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Monitoring pre-hospital transport of severely injured patients in the Midland Region of New Zealand.

AIM: Pre-hospital triage strategies aim to identify the type and extent of patient injuries and ensure that they are transferred to the most appropriate trauma centres. Despite the importance of appropriate pre-hospital transport, there is little evidence base to assist medical staff on optimal destination policy for emergent pre-hospital transport. This paper explores the spatial relationship of patient transfers prior to the implementation of the Midland Pre-Hospital Trauma Destination Matrix in New Zealand, and is a retrospective view of practice against a destination policy that was applied after the study period. METHODS: We use data obtained from the Midland Trauma Registry merged with Global Positioning System (GPS) data from St John and Land Information New Zealand Data Service on major trauma occurring in 2014 and 2015. Using ArcGIS, data were analysed for spatial relationships between factors associated with major trauma events and pre-hospital transportation. RESULTS: In the retrospective analysis of 162 major trauma patients, 107 (66%) were transported to a hospital that matched the destination specified in the Matrix, and 55 (34%) were transported to a non-Matrix designated hospital. CONCLUSION: Approximately one-third of patients were not directly transported to the preferred definitive care hospital subsequently defined in the Midland Pre-Hospital Trauma Destination Matrix. Ongoing monitoring of the pre-hospital transportation system and the implementation of a formal pre-hospital transport policy may improve the efficiency of the Midland Trauma System. Future studies should examine the possible reasons for variations in triage decisions across the Midland Region.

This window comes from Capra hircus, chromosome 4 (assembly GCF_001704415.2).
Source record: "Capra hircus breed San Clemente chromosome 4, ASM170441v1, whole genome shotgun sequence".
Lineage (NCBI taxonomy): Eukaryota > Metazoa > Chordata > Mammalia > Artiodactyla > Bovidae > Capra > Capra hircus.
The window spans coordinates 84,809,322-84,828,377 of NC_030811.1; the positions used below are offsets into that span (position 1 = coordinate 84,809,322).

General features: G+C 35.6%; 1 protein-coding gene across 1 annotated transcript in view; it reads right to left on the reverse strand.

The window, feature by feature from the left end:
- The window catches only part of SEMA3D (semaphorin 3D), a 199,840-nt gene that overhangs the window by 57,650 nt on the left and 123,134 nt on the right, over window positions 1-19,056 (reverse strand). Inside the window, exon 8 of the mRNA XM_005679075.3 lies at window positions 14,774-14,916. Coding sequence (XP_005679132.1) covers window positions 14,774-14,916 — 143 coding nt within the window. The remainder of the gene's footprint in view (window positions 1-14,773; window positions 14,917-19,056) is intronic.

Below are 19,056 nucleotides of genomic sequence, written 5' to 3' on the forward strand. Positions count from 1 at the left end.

Journal Article
Type of thesis
Whitehead, J., Roskruge, M. J., Tan, C., Smith, A., & Christey, G. (2018). Monitoring pre-hospital transport of severely injured patients in the Midland Region of New Zealand. New Zealand Medical Journal, 131(1470), 71–78.
New Zealand Medical Asssociation
© NZMA. Used with permission.